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3.4.4.1 Objective Maintenance and enhancement of wildlife connectivity through the Priority Area. 3.4.4.2 Actions Maintain and enhance key wildlife corridor links to the north and south. Ensure any management actions initiated do not inhibit movement of fauna or flora through the existing greenspace. 3.4.4.3 Outcomes Greenspaces throughout the town are connected by the creation of ecological networks and the potential for species retention and dispersal is increased. 3.4.5 Threat 3 Disturbance Increased population and possible designation for use as alternative greenspace will lead to increased pressure on existing biodiversity. Leisure activities and the presence of dogs and cats can have a detrimental impact on the local wildlife. 3.4.5.1 Sensitivity Level As a new Priority Area the features of importance and levels of sensitivity are yet to be defined. No SINCs or particularly sensitive features are known to be present, therefore the sensitivity level is considered to be low. BAP/Notable Species records provided by HBIC and Jonathan Cox Associates, and additional to those in the WOW BAP are:  Corn spurrey Spergula arvensis, IUCN (2001) vulnerable.  Song thrush Turdus philomelos, UK BAP Species, Birds of Conservation Concern Red List;  Lesser spotted woodpecker Dendrocopos minor, UK BAP

Species, Birds of Conservation Concern Red List; and  Dunnock Prunella modularis, UK BAP Species, Birds of Conservation Concern Amber List. 3.4.5.2 Objective Ensure policies are in place to minimise disturbance. 3.4.5.3 Actions Disturbance by dogs should be controlled by appropriate fencing of footpaths near woodland features. New public routes through this Priority Area should be clearly marked to avoid disturbance over the wider area. Any visitor centre or other community facilities should avoid excessive lighting. The rural, agricultural character of the site should be maintained and access controlled accordingly. 3.4.5.4 Outcomes Disturbance of greenspaces is minimised and biodiversity is maintained. 3.4.6 Threat 4 Development Increased population and possible designation for use as alternative greenspace may lead to construction of leisure infrastructure at this greenfield site. At present it is farmland, providing grazing for cattle and growing arable crops. Loss of habitats will lead to a loss of associated species. 3.4.6.1 Objective Ensure that any new development in the site is designed to create a net benefit for wildlife and the environment.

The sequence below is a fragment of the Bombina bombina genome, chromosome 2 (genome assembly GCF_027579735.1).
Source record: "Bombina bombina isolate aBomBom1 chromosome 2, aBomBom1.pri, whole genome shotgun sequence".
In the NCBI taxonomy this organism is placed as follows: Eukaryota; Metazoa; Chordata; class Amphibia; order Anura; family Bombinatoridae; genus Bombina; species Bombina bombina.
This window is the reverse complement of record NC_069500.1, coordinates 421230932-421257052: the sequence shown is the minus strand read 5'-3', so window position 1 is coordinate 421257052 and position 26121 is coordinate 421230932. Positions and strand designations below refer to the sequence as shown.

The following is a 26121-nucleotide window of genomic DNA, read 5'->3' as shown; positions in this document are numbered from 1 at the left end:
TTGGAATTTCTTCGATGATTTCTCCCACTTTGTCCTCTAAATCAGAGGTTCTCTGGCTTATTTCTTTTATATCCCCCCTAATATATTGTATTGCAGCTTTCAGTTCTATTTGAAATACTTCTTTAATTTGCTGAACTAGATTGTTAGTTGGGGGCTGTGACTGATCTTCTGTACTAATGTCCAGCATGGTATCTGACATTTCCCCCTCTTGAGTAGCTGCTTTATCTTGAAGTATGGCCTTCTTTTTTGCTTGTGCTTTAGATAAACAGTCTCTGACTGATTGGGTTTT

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Green Infrastructure Strategy

Green Infrastructure Strategy  

Whitehill Bordon Eco-town Green Infrastructure Strategy

Green Infrastructure Strategy  

Whitehill Bordon Eco-town Green Infrastructure Strategy

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